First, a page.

Offering the first comprehensive English translation of the non-biblical Qumran scrolls, The Dead Sea Scrolls Translated presents the largest collection of Qumran texts ever published in this language. Two-hundred of the total 625 manuscripts discovered can be found in this volume. (Those manuscripts omitted are either in such a fragmentary condition that translation would be meaningless, or are sufficiently modest in size that translation of them would add very little.) Thanks to the official publication, in 1993, of all the photographs of the Dead Sea Scrolls ( The Dead Sea Scrolls on Microfiche by E.J. Brill, Leiden and the Israel Antiquity Authority), it is now possible for the public to enjoy the same material available to the specialists.
The 200 Dead Sea Scrolls translated here are a marked increase on the 62 previously published in the third edition of Geza Vermez's The Dead Sea Scrolls in English. This increase is mainly possible due to the introduction of the fascinating 'new' texts, some of which, for example 4QMMT, are still awaiting official publication.
The Dead Sea Scrolls Translated comprises an extensive preface outlining the origin of the manuscripts and the aims of the translation. This is followed by an introduction offering a survey of the discoveries and their publication, a brief sketch of the characteristics of the Qumran library, and several interesting remarks on the sect's identity, origins and history. The translation of the manuscripts is organized into nine chapters, each with one or two pages of introduction. It concludes with an exhaustive list of all manuscripts discovered at Qumran. This list has a double function. Firstly, it provides the reader with accurate information of all the existing texts, biblical and non-biblical, published an not yet published. Secondly, it offers basic bibliographical references for the textual editions already available and for the publications which provide information on the texts not yet published. This list is a very useful reference tool and forms a scientific publication in its own right.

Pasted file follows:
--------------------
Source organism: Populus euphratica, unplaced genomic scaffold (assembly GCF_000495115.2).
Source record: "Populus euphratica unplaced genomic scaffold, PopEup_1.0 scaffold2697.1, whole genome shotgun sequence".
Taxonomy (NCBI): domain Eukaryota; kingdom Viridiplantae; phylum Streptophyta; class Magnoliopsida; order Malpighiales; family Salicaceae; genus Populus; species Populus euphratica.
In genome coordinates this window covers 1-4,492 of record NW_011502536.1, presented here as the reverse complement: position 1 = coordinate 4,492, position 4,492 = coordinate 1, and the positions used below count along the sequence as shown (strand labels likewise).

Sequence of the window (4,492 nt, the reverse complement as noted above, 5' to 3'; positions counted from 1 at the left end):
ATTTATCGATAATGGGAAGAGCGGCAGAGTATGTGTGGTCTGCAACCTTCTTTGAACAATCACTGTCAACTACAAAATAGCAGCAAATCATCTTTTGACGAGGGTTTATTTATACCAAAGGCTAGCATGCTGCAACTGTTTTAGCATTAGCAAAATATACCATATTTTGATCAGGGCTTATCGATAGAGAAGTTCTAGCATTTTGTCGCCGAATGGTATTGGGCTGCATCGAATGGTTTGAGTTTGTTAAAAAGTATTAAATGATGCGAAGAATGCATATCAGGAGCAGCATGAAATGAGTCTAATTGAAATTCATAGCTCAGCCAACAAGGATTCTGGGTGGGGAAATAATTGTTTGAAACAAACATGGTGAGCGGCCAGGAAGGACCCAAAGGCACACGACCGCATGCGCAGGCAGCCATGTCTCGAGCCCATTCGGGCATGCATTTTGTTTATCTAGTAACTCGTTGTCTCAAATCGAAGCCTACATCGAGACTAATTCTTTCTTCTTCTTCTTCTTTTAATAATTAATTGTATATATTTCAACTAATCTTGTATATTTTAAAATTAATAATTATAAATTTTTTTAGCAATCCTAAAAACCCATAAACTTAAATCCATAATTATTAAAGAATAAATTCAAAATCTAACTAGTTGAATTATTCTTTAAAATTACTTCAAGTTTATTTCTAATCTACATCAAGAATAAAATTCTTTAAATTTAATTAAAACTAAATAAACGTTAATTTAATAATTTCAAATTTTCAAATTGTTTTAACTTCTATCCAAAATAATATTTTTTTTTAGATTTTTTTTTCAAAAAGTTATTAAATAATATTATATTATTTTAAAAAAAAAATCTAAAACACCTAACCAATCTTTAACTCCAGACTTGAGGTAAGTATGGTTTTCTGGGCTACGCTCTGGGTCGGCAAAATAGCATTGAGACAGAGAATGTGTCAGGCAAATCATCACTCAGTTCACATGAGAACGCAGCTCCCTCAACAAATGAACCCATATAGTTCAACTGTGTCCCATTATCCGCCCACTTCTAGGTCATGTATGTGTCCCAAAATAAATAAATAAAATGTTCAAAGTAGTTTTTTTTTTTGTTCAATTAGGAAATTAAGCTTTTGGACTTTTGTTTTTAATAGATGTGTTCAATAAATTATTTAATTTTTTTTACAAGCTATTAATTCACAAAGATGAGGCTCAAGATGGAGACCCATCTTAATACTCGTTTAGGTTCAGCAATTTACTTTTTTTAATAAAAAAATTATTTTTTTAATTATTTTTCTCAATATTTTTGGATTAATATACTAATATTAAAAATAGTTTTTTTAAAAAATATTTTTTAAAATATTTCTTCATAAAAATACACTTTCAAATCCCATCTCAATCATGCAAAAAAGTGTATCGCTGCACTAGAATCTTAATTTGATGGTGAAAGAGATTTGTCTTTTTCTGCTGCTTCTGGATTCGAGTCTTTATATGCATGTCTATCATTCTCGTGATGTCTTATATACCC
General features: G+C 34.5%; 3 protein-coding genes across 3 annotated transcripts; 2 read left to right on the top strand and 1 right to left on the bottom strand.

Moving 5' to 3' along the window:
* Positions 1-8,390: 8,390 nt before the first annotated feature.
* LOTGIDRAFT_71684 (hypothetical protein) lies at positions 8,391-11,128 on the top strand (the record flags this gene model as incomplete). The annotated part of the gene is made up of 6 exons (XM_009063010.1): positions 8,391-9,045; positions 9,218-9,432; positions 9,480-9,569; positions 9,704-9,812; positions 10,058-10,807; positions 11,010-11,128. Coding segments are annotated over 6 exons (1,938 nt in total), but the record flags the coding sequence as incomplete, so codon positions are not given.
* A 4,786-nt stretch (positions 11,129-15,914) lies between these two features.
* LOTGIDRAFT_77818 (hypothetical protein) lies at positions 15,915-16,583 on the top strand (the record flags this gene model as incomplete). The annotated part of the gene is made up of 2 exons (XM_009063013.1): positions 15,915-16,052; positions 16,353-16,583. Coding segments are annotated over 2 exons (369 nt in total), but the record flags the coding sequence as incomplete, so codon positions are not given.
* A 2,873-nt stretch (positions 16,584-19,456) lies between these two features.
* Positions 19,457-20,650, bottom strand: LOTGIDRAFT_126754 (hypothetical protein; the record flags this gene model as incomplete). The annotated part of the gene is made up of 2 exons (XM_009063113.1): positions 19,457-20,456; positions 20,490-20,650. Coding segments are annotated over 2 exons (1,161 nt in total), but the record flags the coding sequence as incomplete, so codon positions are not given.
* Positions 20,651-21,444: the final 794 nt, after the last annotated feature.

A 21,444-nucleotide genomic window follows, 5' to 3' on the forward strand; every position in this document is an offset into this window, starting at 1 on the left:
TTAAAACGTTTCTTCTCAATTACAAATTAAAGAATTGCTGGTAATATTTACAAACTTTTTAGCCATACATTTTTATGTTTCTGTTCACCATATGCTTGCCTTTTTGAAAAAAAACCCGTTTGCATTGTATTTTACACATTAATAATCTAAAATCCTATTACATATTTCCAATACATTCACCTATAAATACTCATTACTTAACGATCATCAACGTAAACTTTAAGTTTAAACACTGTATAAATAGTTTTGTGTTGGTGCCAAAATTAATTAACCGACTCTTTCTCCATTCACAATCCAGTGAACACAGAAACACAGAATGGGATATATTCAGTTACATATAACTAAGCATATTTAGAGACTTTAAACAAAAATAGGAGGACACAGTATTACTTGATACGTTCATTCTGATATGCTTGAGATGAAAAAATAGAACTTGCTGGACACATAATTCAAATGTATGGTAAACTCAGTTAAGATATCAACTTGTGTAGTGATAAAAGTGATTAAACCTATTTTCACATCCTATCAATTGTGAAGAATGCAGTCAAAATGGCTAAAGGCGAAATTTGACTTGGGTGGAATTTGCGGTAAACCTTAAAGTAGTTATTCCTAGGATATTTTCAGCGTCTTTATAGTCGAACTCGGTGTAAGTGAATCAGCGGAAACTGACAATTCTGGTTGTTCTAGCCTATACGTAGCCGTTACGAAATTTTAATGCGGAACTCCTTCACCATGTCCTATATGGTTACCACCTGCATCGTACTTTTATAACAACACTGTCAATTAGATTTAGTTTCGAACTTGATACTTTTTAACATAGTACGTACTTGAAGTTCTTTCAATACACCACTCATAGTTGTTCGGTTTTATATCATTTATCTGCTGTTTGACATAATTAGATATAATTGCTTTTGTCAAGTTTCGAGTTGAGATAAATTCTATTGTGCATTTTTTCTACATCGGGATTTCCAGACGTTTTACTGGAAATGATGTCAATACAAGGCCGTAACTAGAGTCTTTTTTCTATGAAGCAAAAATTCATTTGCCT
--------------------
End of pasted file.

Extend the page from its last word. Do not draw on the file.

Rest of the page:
Originally published in Spanish (1992) the present authorized translation has been prepared by Wilfred G.E. Watson of the University of Newcastle, a renowned scholar of Biblical Hebrew poetry.